The Buddhist Uighurs were subjected to an attack by the Muslim Turks and this was described in Mahmud Kashgari's work. Mahmud Kaşgari's works contained poetry stanzas and verses which described fighting between Buddhist Uighurs (Buddhist Turks) and Muslim Karakahnids (Muslim Turks). Uighur Buddhist temples were desecrated and Uighur cities were raided and Minglaq province across the river Ili was the target of the conquest against the Buddhist Uighur by the Muslim Karakhanids as described in 5-6 stanzas of Kashgari's work.
Mahmud Kashgari insulted the Uyghur Buddhists as "Uighur dogs" and called them "Tats", which referred to the "Uighur infidels" according to the Tuxsi and Taghma, while other Turks called Persians "tat". While Kashgari displayed a different attitude towards the Turks diviners beliefs and "national customs", he expressed towards Buddhism a hatred in his Diwan where he wrote the verse cycle on the war against Uighur Buddhists. Buddhist origin words like toyin (a cleric or priest) and Burxān or Furxan (meaning Buddha, acquiring the generic meaning of "idol" in the Turkic language of Kashgari) had negative connotations to Muslim Turks.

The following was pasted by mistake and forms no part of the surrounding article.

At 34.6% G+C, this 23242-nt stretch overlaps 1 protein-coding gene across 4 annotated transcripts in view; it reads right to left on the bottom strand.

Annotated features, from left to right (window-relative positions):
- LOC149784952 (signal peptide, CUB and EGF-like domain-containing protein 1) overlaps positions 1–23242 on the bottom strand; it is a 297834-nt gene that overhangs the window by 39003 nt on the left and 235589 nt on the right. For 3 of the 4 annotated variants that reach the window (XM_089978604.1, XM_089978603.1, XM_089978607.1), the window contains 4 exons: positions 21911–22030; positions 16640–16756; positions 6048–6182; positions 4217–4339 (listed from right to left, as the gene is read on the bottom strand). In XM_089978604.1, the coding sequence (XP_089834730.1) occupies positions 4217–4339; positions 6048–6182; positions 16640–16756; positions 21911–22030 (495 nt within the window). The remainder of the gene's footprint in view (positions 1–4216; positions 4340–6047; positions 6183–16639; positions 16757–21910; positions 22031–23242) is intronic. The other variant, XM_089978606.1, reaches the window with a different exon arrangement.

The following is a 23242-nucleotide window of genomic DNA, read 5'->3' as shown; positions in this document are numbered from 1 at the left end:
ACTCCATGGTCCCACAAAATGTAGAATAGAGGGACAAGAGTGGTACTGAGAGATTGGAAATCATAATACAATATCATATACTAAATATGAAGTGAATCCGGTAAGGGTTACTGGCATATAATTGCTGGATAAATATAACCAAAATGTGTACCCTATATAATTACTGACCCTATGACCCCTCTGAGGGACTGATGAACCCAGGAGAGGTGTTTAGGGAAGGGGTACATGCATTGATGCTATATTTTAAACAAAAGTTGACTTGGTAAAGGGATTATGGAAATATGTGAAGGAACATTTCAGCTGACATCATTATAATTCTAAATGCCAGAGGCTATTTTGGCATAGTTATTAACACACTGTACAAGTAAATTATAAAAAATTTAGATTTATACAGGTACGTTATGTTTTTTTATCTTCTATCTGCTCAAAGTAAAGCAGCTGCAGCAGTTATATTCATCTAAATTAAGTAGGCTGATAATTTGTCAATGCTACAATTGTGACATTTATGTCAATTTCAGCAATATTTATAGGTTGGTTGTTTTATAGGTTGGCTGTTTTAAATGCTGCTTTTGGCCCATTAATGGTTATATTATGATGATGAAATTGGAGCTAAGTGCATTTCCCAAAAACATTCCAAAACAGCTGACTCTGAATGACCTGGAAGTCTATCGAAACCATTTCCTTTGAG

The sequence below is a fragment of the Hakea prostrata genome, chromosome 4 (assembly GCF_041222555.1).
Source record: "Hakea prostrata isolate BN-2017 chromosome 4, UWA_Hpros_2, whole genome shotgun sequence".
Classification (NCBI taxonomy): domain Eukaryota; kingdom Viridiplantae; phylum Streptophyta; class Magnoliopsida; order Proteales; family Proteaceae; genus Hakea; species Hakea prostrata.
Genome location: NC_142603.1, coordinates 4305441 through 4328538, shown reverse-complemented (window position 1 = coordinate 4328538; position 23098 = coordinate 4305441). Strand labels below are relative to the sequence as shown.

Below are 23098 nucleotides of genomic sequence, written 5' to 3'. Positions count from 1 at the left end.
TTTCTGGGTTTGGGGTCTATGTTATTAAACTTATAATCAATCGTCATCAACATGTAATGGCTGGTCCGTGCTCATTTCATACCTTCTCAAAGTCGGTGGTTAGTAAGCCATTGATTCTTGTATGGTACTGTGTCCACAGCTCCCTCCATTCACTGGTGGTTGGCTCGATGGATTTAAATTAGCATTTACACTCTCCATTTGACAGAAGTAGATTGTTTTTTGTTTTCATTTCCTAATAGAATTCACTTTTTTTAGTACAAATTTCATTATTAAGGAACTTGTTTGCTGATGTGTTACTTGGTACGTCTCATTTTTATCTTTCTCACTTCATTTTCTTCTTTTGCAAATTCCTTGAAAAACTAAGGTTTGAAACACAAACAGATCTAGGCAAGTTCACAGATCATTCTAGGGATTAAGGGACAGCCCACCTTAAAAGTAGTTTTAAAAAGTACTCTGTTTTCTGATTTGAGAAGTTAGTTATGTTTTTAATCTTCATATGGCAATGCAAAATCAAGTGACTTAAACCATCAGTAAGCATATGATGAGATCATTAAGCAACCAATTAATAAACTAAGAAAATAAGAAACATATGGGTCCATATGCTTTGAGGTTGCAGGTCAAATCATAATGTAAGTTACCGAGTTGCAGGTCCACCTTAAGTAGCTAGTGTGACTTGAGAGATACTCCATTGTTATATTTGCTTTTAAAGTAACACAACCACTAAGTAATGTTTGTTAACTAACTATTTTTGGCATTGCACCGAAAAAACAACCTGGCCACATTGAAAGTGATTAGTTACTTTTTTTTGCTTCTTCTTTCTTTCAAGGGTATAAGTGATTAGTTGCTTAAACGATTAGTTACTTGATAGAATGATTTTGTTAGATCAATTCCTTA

Kashgari claimed that the Prophet assisted in a miraculous event where 700,000 Yabāqu infidels were defeated by 40,000 Muslims led by Arslān Tegīn claiming that fires shot sparks from gates located on a green mountain towards the Yabāqu. The Yabaqu were a Turkic people.
The Uyghur state in eastern Xinjiang had tolerated Christianity and Buddhism but had opposed Islam.
The Imams and soldiers who died in the battles against the Uyghur Buddhists and Khotan Buddhist Kingdom during the Tarim Basin's Islamization at the hands of the Karakhanids are revered as saints.
Khizr Khoja's attack on Turfan and QochoEdit
|Khizr Khoja's attack on Turfan and Qocho|
|Chagatai Khanate||Kingdom of Qocho and Qara Del|
|Commanders and leaders|